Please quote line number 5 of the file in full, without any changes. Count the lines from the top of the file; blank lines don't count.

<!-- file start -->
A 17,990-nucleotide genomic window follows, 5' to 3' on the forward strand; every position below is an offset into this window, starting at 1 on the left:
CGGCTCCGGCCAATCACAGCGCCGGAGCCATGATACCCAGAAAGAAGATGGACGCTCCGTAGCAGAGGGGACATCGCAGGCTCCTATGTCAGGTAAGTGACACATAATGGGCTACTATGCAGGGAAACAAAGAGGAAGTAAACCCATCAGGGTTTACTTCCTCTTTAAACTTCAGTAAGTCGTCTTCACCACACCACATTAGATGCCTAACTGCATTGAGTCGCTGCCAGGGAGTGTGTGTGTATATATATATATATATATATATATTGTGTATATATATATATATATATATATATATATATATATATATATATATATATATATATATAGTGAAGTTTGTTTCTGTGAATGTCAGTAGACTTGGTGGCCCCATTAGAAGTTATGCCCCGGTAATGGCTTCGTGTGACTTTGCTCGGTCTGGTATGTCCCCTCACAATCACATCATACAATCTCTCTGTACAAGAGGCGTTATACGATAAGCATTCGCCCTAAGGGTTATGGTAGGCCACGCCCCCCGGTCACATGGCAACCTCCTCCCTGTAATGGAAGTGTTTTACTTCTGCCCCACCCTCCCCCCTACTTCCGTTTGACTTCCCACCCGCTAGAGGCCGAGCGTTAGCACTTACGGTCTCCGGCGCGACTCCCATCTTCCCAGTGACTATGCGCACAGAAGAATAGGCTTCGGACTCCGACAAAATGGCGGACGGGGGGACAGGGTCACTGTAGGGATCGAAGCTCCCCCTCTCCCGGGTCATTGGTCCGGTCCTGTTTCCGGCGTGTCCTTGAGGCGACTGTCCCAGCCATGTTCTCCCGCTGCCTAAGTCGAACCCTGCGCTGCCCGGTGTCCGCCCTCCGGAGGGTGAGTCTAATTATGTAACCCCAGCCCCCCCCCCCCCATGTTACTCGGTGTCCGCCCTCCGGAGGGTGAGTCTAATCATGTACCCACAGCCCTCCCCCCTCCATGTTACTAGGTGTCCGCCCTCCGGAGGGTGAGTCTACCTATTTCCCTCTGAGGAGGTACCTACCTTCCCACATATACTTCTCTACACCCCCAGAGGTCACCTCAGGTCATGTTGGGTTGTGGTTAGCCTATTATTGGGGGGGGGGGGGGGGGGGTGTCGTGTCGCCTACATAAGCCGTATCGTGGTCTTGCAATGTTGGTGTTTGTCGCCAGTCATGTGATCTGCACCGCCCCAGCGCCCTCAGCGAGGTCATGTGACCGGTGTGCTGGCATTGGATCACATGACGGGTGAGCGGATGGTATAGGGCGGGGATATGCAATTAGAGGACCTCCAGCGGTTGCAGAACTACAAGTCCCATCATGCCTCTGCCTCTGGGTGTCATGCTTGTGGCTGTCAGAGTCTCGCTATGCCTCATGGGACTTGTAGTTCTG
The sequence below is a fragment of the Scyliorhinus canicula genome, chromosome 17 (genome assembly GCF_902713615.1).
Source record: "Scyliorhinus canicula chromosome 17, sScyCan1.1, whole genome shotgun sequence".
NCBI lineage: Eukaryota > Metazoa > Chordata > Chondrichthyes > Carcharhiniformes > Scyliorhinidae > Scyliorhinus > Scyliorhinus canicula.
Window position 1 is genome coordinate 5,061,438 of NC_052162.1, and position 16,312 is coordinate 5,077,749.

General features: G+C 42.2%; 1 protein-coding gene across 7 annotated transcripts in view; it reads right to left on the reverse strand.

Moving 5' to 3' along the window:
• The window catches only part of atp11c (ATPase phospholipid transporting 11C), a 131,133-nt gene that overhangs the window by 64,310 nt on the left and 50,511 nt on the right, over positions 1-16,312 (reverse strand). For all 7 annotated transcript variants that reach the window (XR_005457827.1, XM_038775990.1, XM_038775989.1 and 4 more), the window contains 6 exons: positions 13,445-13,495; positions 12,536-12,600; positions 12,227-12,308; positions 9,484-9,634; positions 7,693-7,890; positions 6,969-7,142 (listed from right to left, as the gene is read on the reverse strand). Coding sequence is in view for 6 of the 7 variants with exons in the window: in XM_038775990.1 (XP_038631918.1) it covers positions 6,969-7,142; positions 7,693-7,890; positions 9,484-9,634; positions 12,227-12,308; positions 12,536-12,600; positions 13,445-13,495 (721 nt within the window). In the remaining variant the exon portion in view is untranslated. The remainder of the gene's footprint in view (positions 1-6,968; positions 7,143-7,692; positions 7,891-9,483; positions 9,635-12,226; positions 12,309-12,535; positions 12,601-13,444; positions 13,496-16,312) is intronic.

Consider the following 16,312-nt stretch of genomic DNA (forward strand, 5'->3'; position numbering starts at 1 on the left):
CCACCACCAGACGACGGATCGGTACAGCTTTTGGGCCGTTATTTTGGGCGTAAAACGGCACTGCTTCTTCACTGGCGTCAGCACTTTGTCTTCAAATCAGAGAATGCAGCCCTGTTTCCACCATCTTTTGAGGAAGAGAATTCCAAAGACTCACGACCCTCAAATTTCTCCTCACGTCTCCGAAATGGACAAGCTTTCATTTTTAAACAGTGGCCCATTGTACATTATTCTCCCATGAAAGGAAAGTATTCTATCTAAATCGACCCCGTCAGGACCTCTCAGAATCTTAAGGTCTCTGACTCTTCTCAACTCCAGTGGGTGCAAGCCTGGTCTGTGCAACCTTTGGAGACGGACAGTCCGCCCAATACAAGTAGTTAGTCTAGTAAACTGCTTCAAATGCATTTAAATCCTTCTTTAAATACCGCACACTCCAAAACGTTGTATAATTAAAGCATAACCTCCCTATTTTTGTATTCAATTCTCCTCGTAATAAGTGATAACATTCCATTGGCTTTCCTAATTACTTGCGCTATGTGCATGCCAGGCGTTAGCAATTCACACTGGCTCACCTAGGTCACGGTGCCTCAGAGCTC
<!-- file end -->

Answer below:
NCBI lineage: Eukaryota > Metazoa > Chordata > Chondrichthyes > Carcharhiniformes > Scyliorhinidae > Scyliorhinus > Scyliorhinus canicula.